After spending 13 years in prison, a California man who became an example of the state’s “three strikes” law has been released.

According to the Associated Press, a California Superior Court judge released Gregory Taylor, 47, who was sentenced to 25 years to life in 1997 after he was arrested for trying to break into St. Joseph’s Church in Los Angeles to find food.

Tears began to pour down Taylor’s face and presiding Judge Peter Espinoza requested someone hand him a tissue.

“I thought I was going to cry too,” Reiko Rogozen, a law student who worked on the case through Stanford Law School’s Three Strikes Project told the AP.

According to the AP, Taylor was freed after the Stanford Law Project filed a writ of habeas corpus seeking his freedom. The district attorney did not oppose the action.

Taylor told officers when he was arrested in 1997 that he attempted the break in because he was hungry.

Rev. Alan McCoy, the pastor of St. Joseph’s, testified in Taylor’s defense and said the church often gave him food and allowed him to sleep there. He added that he was a peaceful man who was grappling with homelessness and crack addiction.

Prior to his 1997 sentence, Taylor was first convicted of robbery in the ‘80s when he stole a woman’s pocketbook and later was convicted of a street robbery.

While other states have adapted their own versions of the three strikes law, none of them has been as sweeping as California’s. Originally introduced in the state in 1994, the law brings about a life sentence in prison after conviction following a third felony. Parole is normally not considered until 25 years have been served.

Since the law’s inception, many have contended the law is unfair. Espinoza said from the bench at the time he granted the release that the law “produced inconsistent and disproportionate results.” Others argue the law has drastically assisted in reducing crime.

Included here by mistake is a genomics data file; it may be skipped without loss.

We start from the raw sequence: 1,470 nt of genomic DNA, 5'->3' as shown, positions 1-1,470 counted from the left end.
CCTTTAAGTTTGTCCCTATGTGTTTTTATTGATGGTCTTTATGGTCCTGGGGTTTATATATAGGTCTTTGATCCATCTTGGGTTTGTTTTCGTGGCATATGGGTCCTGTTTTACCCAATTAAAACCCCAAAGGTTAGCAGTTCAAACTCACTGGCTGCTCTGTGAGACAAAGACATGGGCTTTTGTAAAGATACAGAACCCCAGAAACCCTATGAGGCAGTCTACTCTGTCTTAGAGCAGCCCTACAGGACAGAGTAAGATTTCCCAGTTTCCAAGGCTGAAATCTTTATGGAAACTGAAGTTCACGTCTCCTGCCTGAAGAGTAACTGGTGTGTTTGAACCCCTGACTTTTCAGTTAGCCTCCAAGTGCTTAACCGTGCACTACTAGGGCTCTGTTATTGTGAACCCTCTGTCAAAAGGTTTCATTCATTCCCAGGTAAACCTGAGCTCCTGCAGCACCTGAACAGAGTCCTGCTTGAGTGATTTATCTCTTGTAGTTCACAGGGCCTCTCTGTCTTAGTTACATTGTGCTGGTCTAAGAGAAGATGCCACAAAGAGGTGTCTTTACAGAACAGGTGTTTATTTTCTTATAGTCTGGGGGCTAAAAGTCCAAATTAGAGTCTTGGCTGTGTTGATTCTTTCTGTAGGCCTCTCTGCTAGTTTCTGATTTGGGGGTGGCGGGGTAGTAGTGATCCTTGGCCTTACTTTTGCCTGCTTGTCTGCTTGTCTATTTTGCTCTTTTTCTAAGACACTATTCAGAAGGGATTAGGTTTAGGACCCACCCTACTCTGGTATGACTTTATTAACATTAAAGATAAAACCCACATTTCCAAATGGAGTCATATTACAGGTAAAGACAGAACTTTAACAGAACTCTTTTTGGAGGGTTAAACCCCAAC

Taylor is not alone as an example of the unforgiving nature of the “Three Strikes” law in California. A 1995 theft of five videotapes from a California K-Mart resulted in a 25 year to life sentence for Leandro Andrade. And Kevin Weber is serving a 26-year to life term in a California prison for a break in which resulted him being he arrested with four stolen cookies in his pocket.

The U.S. Supreme Court has ruled that the law does not violate the U.S. Constitution’s prohibition of “cruel and unusual punishment.”

According to the San Diego News Network, the law was advanced by Mike Reynolds, a Fresno photographer, after the murder of his 18-year-old daughter. When one of her killers, a repeat felon, was released in nine years, Reynolds called for more stringent laws. His website recently released a 15-year study displaying the reductions in crime and the lives saved as a result of three-strikes.

“Since then, there have been over 3 million fewer serious and violent crime victims and 10,000 fewer murders,” Reynolds said. “What’s really astonishing is, we’ve seen an increase in California’s population by over 50 percent, but a 50 percent decrease in crime.”